Tags: foster | kids | meds

More Kids in Foster Care Taking Meds

Monday, 07 May 2012 11:46 AM

The number of children in foster care taking antipsychotic drugs – linked to serious side effects in kids – has continued to climb over the last decade, according to new research by Pennsylvania psychologists.
The 48-state study, by Children's Hospital of Philadelphia researchers, said the increase occurred even though the use of other psychoactive medications declined over the same period, including the percentage of children receiving three or more of these medications at once.
"While it is encouraging to see fewer kids being prescribed multiple classes of drugs, and -- to some degree -- a slowing rate of growth in the use of antipsychotics by 2007, these medications are still being prescribed much too frequently to children in the foster care system," said study author Dr. David Rubin.
Health experts have expressed growing concern about the use of psychoactive medication by children. But the new study shows children in foster care continue to be prescribed these drugs at exceptionally high rates compared with the general population of U.S. children.
According to the study, published online in the journal Children and Youth Services Review, about 1 in 10 children (aged 6-11) and 1 in 6 adolescents (aged 12-18) in foster care were taking antipsychotics by 2007.
The research team, which examined the records of 686,000 foster-care children from 2002-2007, found the overall use of psychoactive drugs increased from 2002 to 2004, and then began to decline from 2005 to 2007. Prescriptions for antipsychotics, on the other hand, increased each year from 2002 to 2007.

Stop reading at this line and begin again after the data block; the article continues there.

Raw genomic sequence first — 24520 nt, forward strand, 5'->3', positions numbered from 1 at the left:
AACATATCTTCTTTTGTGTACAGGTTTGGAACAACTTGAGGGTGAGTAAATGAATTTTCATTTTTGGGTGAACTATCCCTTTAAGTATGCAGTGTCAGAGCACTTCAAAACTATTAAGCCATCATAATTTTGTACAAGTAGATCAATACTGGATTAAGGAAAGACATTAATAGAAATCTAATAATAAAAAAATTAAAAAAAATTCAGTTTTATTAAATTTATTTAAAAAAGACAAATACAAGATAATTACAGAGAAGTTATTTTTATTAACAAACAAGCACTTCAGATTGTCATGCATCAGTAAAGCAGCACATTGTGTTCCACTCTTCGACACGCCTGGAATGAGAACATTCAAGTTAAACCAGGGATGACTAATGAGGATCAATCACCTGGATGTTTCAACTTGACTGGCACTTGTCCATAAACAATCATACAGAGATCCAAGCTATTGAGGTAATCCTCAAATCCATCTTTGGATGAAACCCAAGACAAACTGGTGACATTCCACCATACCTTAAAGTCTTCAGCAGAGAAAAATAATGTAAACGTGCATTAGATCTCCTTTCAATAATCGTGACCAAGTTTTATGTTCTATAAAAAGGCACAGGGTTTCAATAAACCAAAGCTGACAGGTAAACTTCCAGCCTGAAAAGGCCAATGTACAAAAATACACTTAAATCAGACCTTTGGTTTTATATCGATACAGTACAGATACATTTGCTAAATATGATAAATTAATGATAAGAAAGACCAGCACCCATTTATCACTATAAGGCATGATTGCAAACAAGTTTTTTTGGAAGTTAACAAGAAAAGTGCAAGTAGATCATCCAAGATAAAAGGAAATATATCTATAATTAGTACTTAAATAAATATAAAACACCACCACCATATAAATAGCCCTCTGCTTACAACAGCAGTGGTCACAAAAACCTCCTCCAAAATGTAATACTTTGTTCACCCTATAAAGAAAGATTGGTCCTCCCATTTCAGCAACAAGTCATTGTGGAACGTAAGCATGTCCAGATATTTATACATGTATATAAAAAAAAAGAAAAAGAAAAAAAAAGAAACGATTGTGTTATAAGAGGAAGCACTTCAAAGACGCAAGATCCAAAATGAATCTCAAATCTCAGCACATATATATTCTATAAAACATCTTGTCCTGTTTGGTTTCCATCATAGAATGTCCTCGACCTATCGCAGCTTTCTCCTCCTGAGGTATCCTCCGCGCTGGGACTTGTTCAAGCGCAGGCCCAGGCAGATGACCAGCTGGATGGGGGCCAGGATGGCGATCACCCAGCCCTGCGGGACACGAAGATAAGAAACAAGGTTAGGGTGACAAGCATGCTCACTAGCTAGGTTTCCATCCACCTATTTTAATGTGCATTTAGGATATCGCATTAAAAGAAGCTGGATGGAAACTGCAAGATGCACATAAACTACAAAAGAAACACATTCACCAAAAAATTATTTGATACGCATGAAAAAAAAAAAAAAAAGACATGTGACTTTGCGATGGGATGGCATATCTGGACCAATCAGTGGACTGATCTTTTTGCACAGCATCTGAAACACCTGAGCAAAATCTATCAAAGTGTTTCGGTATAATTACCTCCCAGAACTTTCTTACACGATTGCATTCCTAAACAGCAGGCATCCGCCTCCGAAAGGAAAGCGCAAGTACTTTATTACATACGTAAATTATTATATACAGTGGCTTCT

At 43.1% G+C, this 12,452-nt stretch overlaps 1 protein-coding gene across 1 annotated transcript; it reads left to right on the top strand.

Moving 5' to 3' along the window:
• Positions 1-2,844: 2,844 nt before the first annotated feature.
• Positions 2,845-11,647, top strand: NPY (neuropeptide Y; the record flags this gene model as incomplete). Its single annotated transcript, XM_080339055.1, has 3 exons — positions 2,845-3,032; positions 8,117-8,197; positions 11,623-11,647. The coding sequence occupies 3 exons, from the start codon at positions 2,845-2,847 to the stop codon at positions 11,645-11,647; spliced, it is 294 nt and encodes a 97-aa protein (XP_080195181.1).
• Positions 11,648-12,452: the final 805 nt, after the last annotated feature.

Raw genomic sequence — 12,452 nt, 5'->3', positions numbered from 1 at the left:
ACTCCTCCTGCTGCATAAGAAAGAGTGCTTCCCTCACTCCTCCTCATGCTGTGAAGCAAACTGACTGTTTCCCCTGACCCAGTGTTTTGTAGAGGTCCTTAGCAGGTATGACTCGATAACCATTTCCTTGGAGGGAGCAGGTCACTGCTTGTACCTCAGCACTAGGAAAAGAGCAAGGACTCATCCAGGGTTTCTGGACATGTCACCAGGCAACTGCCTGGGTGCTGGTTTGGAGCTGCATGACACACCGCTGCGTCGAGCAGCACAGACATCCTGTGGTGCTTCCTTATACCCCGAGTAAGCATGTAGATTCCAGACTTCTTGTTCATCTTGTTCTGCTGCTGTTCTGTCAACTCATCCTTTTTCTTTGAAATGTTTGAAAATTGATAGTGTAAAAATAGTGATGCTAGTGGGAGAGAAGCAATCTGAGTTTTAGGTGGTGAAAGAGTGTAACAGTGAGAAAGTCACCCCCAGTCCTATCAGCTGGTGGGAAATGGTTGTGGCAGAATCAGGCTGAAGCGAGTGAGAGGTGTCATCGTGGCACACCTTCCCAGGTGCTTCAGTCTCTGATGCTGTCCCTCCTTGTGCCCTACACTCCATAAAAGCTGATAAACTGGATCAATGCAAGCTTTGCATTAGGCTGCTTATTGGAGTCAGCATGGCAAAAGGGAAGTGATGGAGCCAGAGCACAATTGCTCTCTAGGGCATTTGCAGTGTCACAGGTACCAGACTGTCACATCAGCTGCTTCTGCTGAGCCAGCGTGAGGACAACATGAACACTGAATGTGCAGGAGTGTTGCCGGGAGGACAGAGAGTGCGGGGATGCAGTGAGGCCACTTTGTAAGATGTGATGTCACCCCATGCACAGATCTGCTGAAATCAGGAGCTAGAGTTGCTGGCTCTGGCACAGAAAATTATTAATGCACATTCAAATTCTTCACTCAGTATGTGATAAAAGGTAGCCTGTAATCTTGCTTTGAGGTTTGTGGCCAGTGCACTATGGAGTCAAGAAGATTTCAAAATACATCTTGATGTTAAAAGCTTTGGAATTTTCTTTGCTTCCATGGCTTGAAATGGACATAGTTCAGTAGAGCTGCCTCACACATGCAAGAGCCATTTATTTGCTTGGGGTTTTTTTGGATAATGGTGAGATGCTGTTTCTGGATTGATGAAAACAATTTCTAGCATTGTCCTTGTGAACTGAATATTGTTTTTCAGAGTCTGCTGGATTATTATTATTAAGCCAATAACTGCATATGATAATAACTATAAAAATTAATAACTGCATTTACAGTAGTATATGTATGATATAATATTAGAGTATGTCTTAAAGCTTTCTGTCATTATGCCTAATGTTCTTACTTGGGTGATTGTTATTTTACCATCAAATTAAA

Previous research has found serious side effects of these medications in children.
"We're not saying these medications should never be used for children, but the high rate at which they're used by children in foster care indicates that other interventions and supports, such as trauma-based counseling, may not be in place for them,” said Rubin. “In other words, health care providers may not have other, non-medication, tools to offer families dealing with mental health concerns."

© HealthDay

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The number of foster children on antipsychotic drugs has soared in the last decade.
Monday, 07 May 2012 11:46 AM
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